Michael is standing in a cluster of four people who have been talking about a variety of topics.  He hasn't added much to the conversation because he doesn't know anything about the latest software or the movement to protect endangered caterpillars....He...vaguely hears a comment about recent activity in the Oval Office.  Since he's a builder, with a specialty in custom renovation, he eagerly jumps in with his account of an interesting circular room he once built....He looks up to see four faces etched with question marks.
Another issue with group situations is that we may be overwhelmed with stimuli.  This can cause us to shut down.
It's as if the body stays in the same spot while the brain goes off to a quiet corner somewhere to rest and regroup.  You end up standing there with a blank look....It's not that the conversation is borning....It's that the overstimulation of a group situation causes mental fatigue. 
But sometimes when people with ADHD talk to other people with ADHD, the conversation jumps around a lot, but it's something that people with ADHD can follow.

Plan in advance how to respond to things people are likely to ask you.  Try to look at the person speaking, to maintain your focus on them.

You may need to have less of a social life than other people.  Say no to some events.  Choose small groups rather than large groups.

Allocate each family member a space of their own.  Allow each family member quiet time.  You can have "Temporary Shutdown" signs that people post when they want to be left alone.  Designate certain times and certain areas of the home for quiet. Stop, look, and listen before speaking.  Don't talk on the run.  Don't talk by yelling to someone elsewhere in the house. Make a rule that anyone can say stop teasing and the person has to stop.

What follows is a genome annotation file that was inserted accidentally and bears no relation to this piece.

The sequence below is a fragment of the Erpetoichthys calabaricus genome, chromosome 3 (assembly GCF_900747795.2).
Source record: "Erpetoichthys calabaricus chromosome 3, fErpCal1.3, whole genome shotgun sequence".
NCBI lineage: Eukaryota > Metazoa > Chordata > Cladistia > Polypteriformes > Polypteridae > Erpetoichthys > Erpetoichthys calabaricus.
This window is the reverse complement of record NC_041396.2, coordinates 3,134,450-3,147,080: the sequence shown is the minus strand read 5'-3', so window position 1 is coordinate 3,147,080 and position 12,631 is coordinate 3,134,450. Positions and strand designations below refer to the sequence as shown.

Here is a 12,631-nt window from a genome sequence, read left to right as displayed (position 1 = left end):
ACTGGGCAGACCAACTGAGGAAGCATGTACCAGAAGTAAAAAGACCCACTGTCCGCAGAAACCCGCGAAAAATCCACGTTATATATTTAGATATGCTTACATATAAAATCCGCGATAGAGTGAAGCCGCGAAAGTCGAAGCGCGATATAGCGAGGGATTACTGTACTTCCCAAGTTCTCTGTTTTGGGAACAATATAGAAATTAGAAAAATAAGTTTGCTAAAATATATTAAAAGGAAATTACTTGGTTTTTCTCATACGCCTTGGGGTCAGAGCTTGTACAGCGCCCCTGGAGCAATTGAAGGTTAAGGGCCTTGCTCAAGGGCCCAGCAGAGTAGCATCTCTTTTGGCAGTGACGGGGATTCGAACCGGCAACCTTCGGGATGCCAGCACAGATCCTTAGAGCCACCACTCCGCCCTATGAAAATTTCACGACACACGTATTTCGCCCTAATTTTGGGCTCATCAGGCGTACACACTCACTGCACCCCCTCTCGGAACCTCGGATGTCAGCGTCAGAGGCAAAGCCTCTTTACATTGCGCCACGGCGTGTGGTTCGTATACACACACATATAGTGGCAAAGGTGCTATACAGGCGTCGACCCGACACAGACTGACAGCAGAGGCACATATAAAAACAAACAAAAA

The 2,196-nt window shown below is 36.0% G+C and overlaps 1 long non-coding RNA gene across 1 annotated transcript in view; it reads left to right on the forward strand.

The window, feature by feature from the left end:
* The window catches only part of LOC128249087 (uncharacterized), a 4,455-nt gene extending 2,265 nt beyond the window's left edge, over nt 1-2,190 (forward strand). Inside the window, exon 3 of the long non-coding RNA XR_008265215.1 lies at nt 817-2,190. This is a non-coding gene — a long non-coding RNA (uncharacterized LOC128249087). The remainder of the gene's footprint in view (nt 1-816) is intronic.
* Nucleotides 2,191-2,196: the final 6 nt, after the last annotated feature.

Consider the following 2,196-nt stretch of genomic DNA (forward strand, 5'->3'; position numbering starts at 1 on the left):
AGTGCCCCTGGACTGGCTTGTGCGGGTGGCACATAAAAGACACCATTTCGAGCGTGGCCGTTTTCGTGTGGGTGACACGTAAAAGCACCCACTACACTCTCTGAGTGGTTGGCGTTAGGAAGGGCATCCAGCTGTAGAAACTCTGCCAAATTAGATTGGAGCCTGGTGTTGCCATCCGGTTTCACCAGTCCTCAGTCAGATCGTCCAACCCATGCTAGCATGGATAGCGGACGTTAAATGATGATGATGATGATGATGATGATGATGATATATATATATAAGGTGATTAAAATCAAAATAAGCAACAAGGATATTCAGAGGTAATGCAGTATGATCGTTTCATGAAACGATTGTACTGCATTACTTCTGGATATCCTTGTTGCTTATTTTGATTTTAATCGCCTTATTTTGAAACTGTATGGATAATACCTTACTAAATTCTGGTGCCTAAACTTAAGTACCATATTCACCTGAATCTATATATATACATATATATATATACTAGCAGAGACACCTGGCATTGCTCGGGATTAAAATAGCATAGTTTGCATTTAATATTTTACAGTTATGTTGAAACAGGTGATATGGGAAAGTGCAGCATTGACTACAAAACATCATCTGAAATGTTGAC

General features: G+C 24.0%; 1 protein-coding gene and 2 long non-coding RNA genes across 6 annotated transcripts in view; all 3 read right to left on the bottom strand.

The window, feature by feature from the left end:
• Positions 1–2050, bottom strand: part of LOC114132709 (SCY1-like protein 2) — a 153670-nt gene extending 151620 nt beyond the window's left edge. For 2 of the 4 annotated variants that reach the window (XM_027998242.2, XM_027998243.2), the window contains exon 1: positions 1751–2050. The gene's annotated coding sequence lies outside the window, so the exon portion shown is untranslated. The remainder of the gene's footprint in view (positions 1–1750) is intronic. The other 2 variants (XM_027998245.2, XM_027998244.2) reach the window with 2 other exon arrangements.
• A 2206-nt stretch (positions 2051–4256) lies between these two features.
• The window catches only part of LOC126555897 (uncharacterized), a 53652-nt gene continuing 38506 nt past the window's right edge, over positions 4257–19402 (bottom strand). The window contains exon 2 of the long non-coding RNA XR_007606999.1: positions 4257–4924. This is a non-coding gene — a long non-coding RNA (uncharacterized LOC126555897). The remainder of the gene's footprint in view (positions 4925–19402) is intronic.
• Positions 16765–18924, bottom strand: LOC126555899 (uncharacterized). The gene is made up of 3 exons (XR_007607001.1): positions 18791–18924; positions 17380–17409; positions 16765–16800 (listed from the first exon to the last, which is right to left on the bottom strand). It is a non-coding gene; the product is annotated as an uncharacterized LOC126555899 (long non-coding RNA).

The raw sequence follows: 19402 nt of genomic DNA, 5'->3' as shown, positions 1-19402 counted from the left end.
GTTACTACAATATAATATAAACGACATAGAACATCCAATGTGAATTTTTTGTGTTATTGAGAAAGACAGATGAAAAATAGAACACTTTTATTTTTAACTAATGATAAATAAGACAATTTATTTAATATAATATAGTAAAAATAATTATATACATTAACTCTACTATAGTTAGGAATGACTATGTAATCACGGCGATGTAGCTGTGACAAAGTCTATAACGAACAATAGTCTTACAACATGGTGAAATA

Women and hormones
Low estrogen makes symptoms worse.  Stimulant medication may not be enough.  Birth control pills or estrogen replacement may help.  Dr. Pat Quinn has done a lot of research about this.

ADHD and sexuality
Dopamine, norepinephrine, and serotonin are involved in ADHD and they are involved in sexuality.  People with ADHD may be different from neurotypical people in their sexual desires, and their sexual desires may be affected by ADHD medication. SSRIs can reduce sexual desire, but this may be reduced over time, or by taking Wellbutrin, or exercise can allow you to reduce dose of SSRI.

People with ADHD may be sensitive to touch sometimes.  It's not consistent -- you may like something one day and dislike it another day.  Work with your partner to find what you like, or if you don't feel like being touched, the focus can be on you touching your partner.  People with ADHD may be distractible, may have trouble focusing on sex.  They may need novelty.  People with ADHD may be too goal oriented and may need to slow down and enjoy the process.

Sunday, April 3, 2016

Forum on gun violence